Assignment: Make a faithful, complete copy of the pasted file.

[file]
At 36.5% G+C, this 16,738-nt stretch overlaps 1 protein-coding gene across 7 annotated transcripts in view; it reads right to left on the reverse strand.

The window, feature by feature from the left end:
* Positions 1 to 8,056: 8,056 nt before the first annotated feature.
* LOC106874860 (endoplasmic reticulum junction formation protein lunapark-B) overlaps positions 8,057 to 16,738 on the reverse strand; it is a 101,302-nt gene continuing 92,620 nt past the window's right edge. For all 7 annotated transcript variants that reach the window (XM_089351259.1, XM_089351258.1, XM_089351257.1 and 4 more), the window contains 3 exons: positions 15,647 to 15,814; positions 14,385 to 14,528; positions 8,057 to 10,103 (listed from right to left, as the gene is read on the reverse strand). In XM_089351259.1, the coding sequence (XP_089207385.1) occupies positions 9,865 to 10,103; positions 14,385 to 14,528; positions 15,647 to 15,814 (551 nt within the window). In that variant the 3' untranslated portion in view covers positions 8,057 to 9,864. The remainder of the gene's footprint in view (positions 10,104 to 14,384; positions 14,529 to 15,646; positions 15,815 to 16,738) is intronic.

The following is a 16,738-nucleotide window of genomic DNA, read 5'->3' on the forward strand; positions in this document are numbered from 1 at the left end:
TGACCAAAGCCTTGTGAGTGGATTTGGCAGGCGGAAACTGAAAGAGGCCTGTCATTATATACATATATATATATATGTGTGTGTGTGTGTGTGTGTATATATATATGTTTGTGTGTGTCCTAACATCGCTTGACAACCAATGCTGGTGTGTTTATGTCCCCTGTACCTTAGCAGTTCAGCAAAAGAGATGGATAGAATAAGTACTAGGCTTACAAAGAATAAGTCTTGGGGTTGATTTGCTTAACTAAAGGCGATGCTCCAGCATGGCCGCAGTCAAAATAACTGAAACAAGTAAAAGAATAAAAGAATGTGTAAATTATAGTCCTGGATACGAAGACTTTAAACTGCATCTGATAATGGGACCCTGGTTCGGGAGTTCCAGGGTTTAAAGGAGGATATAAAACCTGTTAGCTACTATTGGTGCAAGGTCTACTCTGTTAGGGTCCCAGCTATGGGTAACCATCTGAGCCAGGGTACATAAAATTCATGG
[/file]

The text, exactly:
At 36.5% G+C, this 16,738-nt stretch overlaps 1 protein-coding gene across 7 annotated transcripts in view; it reads right to left on the reverse strand.

The window, feature by feature from the left end:
* Positions 1 to 8,056: 8,056 nt before the first annotated feature.
* LOC106874860 (endoplasmic reticulum junction formation protein lunapark-B) overlaps positions 8,057 to 16,738 on the reverse strand; it is a 101,302-nt gene continuing 92,620 nt past the window's right edge. For all 7 annotated transcript variants that reach the window (XM_089351259.1, XM_089351258.1, XM_089351257.1 and 4 more), the window contains 3 exons: positions 15,647 to 15,814; positions 14,385 to 14,528; positions 8,057 to 10,103 (listed from right to left, as the gene is read on the reverse strand). In XM_089351259.1, the coding sequence (XP_089207385.1) occupies positions 9,865 to 10,103; positions 14,385 to 14,528; positions 15,647 to 15,814 (551 nt within the window). In that variant the 3' untranslated portion in view covers positions 8,057 to 9,864. The remainder of the gene's footprint in view (positions 10,104 to 14,384; positions 14,529 to 15,646; positions 15,815 to 16,738) is intronic.

The following is a 16,738-nucleotide window of genomic DNA, read 5'->3' on the forward strand; positions in this document are numbered from 1 at the left end:
TGACCAAAGCCTTGTGAGTGGATTTGGCAGGCGGAAACTGAAAGAGGCCTGTCATTATATACATATATATATATATGTGTGTGTGTGTGTGTGTGTATATATATATGTTTGTGTGTGTCCTAACATCGCTTGACAACCAATGCTGGTGTGTTTATGTCCCCTGTACCTTAGCAGTTCAGCAAAAGAGATGGATAGAATAAGTACTAGGCTTACAAAGAATAAGTCTTGGGGTTGATTTGCTTAACTAAAGGCGATGCTCCAGCATGGCCGCAGTCAAAATAACTGAAACAAGTAAAAGAATAAAAGAATGTGTAAATTATAGTCCTGGATACGAAGACTTTAAACTGCATCTGATAATGGGACCCTGGTTCGGGAGTTCCAGGGTTTAAAGGAGGATATAAAACCTGTTAGCTACTATTGGTGCAAGGTCTACTCTGTTAGGGTCCCAGCTATGGGTAACCATCTGAGCCAGGGTACATAAAATTCATGG